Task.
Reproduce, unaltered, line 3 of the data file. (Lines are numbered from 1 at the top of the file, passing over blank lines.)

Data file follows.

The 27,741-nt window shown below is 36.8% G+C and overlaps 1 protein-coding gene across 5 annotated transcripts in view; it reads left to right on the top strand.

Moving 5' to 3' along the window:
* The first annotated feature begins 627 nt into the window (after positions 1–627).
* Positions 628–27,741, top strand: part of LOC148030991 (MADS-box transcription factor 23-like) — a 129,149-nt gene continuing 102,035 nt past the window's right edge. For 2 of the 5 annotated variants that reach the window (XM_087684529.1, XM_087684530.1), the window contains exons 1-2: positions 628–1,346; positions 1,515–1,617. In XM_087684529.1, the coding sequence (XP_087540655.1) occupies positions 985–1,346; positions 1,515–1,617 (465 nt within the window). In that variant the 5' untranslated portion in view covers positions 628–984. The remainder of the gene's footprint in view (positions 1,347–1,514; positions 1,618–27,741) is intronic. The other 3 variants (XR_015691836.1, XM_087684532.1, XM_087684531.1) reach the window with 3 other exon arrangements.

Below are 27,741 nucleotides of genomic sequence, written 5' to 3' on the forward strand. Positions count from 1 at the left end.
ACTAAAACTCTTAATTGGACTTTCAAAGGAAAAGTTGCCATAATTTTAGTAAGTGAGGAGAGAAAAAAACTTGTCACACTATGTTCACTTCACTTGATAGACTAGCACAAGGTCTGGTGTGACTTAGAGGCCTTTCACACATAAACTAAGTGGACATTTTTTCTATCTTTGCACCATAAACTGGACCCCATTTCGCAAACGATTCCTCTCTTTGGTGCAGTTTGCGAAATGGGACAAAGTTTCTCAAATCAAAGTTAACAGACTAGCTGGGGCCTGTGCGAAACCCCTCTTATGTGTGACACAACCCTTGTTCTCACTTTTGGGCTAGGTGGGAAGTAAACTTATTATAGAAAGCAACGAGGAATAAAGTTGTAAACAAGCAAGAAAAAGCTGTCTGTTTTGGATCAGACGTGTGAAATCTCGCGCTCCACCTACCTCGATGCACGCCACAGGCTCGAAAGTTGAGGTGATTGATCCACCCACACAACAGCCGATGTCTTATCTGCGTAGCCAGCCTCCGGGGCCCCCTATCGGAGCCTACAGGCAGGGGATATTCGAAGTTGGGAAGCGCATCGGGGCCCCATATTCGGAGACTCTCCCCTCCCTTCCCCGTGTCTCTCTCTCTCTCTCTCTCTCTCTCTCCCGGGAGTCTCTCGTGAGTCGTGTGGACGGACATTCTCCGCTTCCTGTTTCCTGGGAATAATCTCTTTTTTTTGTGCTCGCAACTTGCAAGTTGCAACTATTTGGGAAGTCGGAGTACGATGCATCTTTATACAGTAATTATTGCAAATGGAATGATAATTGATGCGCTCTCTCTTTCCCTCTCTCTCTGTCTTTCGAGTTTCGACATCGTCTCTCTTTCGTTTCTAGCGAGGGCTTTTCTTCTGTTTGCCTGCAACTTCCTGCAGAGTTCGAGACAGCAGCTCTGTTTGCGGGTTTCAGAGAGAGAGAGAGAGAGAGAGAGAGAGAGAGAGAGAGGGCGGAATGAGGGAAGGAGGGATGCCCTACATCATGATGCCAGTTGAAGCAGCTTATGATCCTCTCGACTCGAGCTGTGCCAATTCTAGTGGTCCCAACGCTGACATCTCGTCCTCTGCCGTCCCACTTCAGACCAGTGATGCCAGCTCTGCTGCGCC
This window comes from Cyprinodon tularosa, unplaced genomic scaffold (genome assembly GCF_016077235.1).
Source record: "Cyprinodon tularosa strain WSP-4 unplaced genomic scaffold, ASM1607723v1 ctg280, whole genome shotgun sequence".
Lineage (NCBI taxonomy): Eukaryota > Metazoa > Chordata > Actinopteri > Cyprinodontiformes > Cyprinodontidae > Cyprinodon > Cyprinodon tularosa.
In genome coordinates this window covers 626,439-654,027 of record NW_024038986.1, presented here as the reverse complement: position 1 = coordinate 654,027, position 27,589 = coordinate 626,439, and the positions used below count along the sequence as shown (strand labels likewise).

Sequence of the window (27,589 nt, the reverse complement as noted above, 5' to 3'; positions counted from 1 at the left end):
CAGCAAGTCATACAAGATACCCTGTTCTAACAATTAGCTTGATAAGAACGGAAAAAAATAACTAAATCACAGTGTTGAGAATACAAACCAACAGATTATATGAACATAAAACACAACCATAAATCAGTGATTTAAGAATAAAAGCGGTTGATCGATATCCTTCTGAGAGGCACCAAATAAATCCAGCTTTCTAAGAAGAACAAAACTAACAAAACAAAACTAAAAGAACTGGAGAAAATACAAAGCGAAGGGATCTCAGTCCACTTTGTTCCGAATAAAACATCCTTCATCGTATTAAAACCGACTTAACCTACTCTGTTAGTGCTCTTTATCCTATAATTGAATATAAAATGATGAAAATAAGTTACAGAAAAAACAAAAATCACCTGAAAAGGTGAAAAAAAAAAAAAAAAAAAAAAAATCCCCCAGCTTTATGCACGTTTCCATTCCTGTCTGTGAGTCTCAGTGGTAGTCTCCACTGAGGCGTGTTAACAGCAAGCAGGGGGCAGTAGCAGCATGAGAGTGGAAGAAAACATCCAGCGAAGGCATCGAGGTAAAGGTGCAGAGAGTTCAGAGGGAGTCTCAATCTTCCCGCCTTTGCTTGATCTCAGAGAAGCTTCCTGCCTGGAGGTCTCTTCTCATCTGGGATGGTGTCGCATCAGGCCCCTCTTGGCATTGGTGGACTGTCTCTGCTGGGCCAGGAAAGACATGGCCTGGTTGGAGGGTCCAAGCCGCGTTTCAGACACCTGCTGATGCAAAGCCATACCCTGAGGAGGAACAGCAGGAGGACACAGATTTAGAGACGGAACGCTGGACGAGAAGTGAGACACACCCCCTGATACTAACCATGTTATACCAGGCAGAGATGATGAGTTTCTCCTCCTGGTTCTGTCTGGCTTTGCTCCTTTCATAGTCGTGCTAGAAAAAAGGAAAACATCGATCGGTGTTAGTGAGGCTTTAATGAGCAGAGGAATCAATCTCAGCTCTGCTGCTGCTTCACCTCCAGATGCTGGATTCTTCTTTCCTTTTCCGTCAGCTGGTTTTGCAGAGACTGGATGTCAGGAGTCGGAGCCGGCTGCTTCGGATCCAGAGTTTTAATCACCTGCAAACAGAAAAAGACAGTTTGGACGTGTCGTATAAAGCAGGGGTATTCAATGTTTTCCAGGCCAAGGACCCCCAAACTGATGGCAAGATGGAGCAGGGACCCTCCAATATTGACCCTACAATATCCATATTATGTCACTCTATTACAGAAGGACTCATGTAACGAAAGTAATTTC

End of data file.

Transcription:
* The first annotated feature begins 627 nt into the window (after positions 1–627).